The History of Plasma Televisions Part 4: In the red

Owens-Illinois had sunk millions into manufacturing plasma displays when it gave up on the business and sold its plasma division in the 1970s. U.S. TV companies didn’t last long after they came to understand the investment it would take to make plasma competitive with cathode ray tubes. Computer companies stuck it out until 1987, when IBM became the last major U.S. company to dump its commercial plasma display business. That left only the Pentagon to sustain a small but very lucrative plasma display industry in the U.S.

Weber had derived most of his income from consulting on the commercial side, so there wasn’t a lot left to do when IBM closed its plasma manufacturing plant in Kingston, NY. Except perhaps to join forces with three former IBM executives, buy the used equipment from the plant (88 trailer truckloads of it), haul it to an old apple juice factory in nearby Highland, and hang up a shingle. Which is exactly what he did.

Plasmaco was also a U of I project in technology commercialization. Weber remained on the CERL staff while serving as chief technical officer of the company, and many Plasmaco staff visited CERL for training. The university licensed Plasmaco to use its plasma technology, which now included energy-efficient driving circuitry developed by Weber himself. (Every plasma TV on the market now incorporates Weber’s contributions, which are the subject of an ongoing legal dispute between U of I and Fujitsu.)

Weber (left) took the Illinois technology to Plasmaco and used it to bring in business. Here he shows off a transparent screen with moving graphics at a 1988 convention. (L. Weber)

In 1990, Weber moved to New York and assumed full-time duties at the new company, which scraped by producing monochrome plasma computer displays until 1993. But by that time, liquid crystal displays had achieved color and conquered the market. Plasmaco now faced foreclosure, and the company’s investors shook up the top management, making Weber president and CEO and forcing him to fire half his staff. “Things got very ugly with all the creditors that were after us,” recalled Weber. “The sheriff was knocking at my door because we couldn’t even show up for court. The lawyers wouldn’t represent us because we hadn’t paid them.”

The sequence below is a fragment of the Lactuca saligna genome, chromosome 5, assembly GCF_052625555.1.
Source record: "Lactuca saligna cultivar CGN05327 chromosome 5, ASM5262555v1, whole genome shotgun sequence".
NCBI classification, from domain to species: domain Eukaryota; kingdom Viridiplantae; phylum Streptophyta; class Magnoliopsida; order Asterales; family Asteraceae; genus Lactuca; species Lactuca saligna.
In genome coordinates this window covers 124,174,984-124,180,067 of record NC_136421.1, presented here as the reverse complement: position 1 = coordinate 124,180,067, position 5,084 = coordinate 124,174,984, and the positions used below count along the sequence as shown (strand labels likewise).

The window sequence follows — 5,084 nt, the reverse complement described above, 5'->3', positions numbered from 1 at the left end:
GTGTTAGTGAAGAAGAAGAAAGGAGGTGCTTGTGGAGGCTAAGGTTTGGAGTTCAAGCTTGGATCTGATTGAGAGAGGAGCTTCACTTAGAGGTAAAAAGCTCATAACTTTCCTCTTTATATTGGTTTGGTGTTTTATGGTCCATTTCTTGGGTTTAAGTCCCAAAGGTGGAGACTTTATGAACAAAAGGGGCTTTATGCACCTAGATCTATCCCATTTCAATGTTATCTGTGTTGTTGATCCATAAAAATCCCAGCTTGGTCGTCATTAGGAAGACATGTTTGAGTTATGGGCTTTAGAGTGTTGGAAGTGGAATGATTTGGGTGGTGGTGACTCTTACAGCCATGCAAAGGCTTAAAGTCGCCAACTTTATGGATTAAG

Weber convinced a banker to lend him $80,000 for components to begin developing a color display. By the last day of a 1994 industry convention in San Jose, CA, he was able to rig a static display of colored stripes that impressed people with its brightness and contrast ratio. Weber then began a joint development program with Matsushita, which bought Plasmaco in 1996 for $26 million, leaving Weber in his position as president. Weber hired his old student Bill Schindler (MSEE ’82) to manage Plasmaco’s 60-inch prototype project, unveiled in 1999 and widely agreed to have the best contrast ratio in the industry.

Weber hired his old student Bill Schindler (right) to head up Plasmaco’s 60-inch prototype project. Weber and Schindler are pictured here at Plasmaco headquarters in Highland, NY, along with one of their 60-inch prototype displays. (J. Hutchinson)

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